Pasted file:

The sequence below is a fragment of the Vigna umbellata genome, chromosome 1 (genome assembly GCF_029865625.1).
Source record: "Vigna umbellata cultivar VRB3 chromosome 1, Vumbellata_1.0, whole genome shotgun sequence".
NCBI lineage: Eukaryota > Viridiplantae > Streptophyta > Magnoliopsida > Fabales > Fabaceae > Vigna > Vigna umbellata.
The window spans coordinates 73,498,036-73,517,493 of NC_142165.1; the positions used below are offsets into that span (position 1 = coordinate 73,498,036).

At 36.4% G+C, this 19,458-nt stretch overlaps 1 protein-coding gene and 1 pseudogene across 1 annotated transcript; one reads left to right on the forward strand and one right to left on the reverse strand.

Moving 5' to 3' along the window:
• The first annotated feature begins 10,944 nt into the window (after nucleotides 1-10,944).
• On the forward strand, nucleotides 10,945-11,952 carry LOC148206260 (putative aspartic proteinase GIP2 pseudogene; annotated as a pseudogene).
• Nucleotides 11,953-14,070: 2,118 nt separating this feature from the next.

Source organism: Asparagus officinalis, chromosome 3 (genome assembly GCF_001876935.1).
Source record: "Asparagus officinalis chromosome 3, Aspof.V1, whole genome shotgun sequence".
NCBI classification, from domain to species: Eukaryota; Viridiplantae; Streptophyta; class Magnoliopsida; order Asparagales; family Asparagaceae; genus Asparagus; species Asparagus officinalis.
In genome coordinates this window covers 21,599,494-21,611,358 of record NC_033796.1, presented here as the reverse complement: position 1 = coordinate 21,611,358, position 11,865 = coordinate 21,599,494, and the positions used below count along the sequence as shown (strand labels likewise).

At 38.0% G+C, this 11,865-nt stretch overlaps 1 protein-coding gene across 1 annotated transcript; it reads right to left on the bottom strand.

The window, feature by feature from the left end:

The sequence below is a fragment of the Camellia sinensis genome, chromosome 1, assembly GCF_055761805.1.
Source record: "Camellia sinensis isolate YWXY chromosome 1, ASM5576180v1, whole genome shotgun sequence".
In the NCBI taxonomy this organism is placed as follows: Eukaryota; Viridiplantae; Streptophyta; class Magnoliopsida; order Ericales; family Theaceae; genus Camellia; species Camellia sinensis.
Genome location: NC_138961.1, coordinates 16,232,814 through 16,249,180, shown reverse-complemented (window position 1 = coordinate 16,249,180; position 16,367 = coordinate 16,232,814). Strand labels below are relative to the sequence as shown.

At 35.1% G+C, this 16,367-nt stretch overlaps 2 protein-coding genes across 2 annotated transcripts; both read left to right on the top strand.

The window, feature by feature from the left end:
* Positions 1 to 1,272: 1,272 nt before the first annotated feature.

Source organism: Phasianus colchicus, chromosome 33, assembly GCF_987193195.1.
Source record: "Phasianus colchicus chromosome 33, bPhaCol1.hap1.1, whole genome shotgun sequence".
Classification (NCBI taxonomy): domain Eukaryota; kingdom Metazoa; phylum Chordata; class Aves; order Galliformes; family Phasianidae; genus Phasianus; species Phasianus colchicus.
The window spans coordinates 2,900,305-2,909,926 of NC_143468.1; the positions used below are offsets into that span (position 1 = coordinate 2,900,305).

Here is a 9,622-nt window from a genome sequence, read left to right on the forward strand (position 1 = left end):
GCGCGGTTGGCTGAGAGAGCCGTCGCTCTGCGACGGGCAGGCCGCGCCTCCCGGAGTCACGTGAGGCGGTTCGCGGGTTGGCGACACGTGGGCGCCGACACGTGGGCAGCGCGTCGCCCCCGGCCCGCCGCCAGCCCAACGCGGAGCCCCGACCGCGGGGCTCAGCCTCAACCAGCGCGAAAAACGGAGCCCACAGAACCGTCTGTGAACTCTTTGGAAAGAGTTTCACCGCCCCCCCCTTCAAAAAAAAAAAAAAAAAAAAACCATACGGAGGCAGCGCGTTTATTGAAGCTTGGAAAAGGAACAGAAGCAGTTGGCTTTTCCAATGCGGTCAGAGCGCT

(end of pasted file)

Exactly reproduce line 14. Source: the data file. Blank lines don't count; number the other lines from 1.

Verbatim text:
At 38.0% G+C, this 11,865-nt stretch overlaps 1 protein-coding gene across 1 annotated transcript; it reads right to left on the bottom strand.